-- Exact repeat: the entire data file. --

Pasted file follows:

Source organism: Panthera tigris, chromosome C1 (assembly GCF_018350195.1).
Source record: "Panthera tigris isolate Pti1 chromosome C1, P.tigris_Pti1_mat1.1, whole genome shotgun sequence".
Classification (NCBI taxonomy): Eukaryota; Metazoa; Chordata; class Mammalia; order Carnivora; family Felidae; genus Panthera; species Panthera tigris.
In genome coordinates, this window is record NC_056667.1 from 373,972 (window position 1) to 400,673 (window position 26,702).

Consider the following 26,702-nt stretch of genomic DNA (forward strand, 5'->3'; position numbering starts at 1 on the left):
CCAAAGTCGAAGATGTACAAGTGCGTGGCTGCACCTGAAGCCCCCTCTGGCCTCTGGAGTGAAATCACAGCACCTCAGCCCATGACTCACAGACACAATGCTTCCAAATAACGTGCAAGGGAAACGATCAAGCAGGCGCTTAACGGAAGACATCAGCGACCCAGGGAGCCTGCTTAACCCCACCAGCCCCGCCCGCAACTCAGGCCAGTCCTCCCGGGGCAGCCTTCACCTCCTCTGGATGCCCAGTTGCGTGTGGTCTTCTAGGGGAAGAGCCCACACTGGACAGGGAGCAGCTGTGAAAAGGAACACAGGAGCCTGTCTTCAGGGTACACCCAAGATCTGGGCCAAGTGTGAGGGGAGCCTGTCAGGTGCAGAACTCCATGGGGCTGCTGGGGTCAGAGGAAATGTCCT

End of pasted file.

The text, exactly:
Source organism: Panthera tigris, chromosome C1 (assembly GCF_018350195.1).
Source record: "Panthera tigris isolate Pti1 chromosome C1, P.tigris_Pti1_mat1.1, whole genome shotgun sequence".
Classification (NCBI taxonomy): Eukaryota; Metazoa; Chordata; class Mammalia; order Carnivora; family Felidae; genus Panthera; species Panthera tigris.
In genome coordinates, this window is record NC_056667.1 from 373,972 (window position 1) to 400,673 (window position 26,702).

Consider the following 26,702-nt stretch of genomic DNA (forward strand, 5'->3'; position numbering starts at 1 on the left):
CCAAAGTCGAAGATGTACAAGTGCGTGGCTGCACCTGAAGCCCCCTCTGGCCTCTGGAGTGAAATCACAGCACCTCAGCCCATGACTCACAGACACAATGCTTCCAAATAACGTGCAAGGGAAACGATCAAGCAGGCGCTTAACGGAAGACATCAGCGACCCAGGGAGCCTGCTTAACCCCACCAGCCCCGCCCGCAACTCAGGCCAGTCCTCCCGGGGCAGCCTTCACCTCCTCTGGATGCCCAGTTGCGTGTGGTCTTCTAGGGGAAGAGCCCACACTGGACAGGGAGCAGCTGTGAAAAGGAACACAGGAGCCTGTCTTCAGGGTACACCCAAGATCTGGGCCAAGTGTGAGGGGAGCCTGTCAGGTGCAGAACTCCATGGGGCTGCTGGGGTCAGAGGAAATGTCCT